Increased psychotropic drug consumption by children in the Netherlands during 1995-2001 is caused by increased use of methylphenidate by boys

J. G. Hugtenburg, E. R. Heerdink, A. C.G. Egberts

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Objective: The aim of the study was to determine the changes in consumption of psychotropic drugs by children aged less than 18 years during the years 1995 to 2001 in the Netherlands. Methods: The year prevalence of antipsychotics, benzodiazepines, antidepressants and psychostimulants for boys and girls under 18 years was determined using electronic pharmacy dispensing records obtained from the PHARMO database. Results: The overall prevalence of psychotropic drugs increased from 11.1 per 1000 in 1995 to 22.9 per 1000 in 2001. This increase could almost completely be attributed to the increase in the use of psychostimulants, i.e. methylphenidate, which increased from 1.7 per 1000 children in 1995 to 10.0 per 1000 in 2001. For the other psychotropic drugs, no or only a small increase was seen. For both boys and girls, the use of psychostimulants was highest in the age group of 5-14 years. Conclusion: During the years 1995-2001, the consumption of psychotropic drugs by children in the Netherlands has more than doubled. This increase could largely be attributed to an increased use of the psychostimulant methylphenidate by boys of the age 5-14 years.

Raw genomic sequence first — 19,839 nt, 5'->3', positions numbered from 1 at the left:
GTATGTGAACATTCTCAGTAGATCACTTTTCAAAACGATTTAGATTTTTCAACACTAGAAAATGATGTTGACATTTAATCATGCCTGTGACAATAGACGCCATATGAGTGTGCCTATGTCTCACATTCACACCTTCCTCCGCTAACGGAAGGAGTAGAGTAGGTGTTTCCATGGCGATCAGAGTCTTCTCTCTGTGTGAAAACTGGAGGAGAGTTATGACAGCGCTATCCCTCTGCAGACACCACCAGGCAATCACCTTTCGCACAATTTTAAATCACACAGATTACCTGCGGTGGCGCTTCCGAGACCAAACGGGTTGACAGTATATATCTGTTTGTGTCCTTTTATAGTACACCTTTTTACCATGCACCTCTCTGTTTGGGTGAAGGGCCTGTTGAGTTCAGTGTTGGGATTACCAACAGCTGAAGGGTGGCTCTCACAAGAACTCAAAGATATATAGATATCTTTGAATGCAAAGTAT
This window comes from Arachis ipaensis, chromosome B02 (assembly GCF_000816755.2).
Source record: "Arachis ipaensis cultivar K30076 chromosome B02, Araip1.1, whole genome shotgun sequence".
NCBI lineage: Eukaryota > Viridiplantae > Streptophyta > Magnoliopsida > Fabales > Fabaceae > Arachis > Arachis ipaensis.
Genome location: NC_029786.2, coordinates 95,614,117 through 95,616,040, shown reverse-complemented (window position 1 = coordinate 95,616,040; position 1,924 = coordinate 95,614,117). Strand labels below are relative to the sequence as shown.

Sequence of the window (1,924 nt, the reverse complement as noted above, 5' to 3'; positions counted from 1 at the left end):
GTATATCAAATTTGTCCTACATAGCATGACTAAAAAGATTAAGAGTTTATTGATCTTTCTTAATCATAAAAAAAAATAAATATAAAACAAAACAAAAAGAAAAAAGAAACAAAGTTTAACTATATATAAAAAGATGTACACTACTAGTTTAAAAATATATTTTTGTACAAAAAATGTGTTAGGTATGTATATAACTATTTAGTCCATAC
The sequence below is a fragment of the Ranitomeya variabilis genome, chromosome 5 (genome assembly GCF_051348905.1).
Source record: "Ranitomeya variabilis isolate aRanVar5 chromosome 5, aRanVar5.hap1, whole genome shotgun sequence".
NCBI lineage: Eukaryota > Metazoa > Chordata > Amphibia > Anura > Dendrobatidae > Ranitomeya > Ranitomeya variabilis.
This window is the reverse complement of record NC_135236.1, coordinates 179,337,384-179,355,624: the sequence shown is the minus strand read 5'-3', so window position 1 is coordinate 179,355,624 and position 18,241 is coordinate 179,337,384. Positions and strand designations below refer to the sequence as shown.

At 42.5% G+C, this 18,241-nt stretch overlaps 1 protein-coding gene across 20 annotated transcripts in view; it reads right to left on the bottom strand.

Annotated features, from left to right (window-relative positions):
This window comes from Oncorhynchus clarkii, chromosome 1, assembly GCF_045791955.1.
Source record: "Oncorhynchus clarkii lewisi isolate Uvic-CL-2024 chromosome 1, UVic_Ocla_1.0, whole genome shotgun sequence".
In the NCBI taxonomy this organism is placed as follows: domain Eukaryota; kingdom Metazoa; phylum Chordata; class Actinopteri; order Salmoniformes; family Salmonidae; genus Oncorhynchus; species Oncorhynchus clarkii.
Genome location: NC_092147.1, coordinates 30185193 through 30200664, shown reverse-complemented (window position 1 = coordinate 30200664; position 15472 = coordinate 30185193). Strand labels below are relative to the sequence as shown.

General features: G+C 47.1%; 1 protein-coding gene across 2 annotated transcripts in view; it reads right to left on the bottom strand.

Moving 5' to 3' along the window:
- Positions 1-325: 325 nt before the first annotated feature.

Original languageEnglish
Pages (from-to)377-379
Number of pages3
JournalEuropean journal of clinical pharmacology
Issue number5
Publication statusPublished - 1 Jan 2004


  • Children
  • Pharmacoepidemiology
  • Psychotropic drugs

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